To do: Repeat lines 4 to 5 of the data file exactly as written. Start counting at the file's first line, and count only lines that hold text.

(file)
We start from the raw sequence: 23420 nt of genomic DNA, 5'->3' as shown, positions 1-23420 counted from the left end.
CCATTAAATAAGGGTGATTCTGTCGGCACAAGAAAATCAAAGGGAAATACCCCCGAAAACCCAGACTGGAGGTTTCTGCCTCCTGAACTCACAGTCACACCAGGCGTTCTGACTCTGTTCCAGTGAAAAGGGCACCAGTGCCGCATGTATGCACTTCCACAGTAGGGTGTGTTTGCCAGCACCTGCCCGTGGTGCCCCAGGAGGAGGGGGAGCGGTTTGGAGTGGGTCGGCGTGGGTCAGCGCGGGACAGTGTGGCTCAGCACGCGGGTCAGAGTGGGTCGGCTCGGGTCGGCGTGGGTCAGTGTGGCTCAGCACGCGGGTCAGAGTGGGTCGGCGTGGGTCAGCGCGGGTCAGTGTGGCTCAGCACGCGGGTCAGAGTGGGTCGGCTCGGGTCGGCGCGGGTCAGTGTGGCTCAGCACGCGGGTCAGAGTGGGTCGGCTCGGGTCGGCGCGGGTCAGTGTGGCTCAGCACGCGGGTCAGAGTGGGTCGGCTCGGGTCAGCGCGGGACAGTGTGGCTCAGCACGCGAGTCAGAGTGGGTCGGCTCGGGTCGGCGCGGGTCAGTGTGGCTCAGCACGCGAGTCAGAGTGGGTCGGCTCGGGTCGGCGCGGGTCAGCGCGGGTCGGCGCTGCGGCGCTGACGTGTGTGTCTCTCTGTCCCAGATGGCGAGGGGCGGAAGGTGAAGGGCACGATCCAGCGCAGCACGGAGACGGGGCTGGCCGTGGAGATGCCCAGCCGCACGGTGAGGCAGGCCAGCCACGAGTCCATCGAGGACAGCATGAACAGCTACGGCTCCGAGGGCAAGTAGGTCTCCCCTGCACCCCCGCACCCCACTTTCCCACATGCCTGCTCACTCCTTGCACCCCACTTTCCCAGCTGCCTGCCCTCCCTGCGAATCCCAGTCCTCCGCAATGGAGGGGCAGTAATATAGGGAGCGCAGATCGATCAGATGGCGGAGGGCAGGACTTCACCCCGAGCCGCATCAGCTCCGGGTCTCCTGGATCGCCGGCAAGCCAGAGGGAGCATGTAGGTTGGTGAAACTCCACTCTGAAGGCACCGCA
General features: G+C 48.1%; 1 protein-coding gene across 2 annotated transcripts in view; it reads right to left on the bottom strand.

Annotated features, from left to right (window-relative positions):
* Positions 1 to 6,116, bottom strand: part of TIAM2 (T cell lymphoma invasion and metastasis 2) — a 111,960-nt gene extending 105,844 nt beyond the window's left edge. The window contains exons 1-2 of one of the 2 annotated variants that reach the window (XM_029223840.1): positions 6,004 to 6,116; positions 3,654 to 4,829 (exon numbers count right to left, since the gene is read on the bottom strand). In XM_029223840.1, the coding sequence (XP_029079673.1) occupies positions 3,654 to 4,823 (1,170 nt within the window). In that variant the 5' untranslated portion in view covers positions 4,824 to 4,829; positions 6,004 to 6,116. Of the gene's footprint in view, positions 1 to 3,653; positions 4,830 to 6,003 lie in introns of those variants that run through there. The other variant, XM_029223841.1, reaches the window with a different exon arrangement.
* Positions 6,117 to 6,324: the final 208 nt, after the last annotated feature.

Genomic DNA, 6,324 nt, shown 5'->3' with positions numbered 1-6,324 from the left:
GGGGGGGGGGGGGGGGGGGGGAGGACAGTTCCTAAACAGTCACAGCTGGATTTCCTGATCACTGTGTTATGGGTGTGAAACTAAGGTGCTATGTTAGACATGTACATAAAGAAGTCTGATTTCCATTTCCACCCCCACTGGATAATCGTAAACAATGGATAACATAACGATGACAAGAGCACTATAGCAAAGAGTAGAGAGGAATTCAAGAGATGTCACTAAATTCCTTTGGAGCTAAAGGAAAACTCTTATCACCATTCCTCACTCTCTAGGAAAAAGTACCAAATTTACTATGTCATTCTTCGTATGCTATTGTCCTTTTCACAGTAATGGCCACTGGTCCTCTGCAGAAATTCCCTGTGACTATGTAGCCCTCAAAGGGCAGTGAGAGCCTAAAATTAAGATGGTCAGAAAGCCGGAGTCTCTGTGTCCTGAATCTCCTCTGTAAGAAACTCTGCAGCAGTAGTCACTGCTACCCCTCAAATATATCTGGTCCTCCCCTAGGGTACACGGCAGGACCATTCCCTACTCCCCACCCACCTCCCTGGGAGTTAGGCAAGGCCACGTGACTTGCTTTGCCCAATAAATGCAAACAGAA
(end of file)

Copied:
Annotated features, from left to right (window-relative positions):
* Positions 1 to 6,116, bottom strand: part of TIAM2 (T cell lymphoma invasion and metastasis 2) — a 111,960-nt gene extending 105,844 nt beyond the window's left edge. The window contains exons 1-2 of one of the 2 annotated variants that reach the window (XM_029223840.1): positions 6,004 to 6,116; positions 3,654 to 4,829 (exon numbers count right to left, since the gene is read on the bottom strand). In XM_029223840.1, the coding sequence (XP_029079673.1) occupies positions 3,654 to 4,823 (1,170 nt within the window). In that variant the 5' untranslated portion in view covers positions 4,824 to 4,829; positions 6,004 to 6,116. Of the gene's footprint in view, positions 1 to 3,653; positions 4,830 to 6,003 lie in introns of those variants that run through there. The other variant, XM_029223841.1, reaches the window with a different exon arrangement.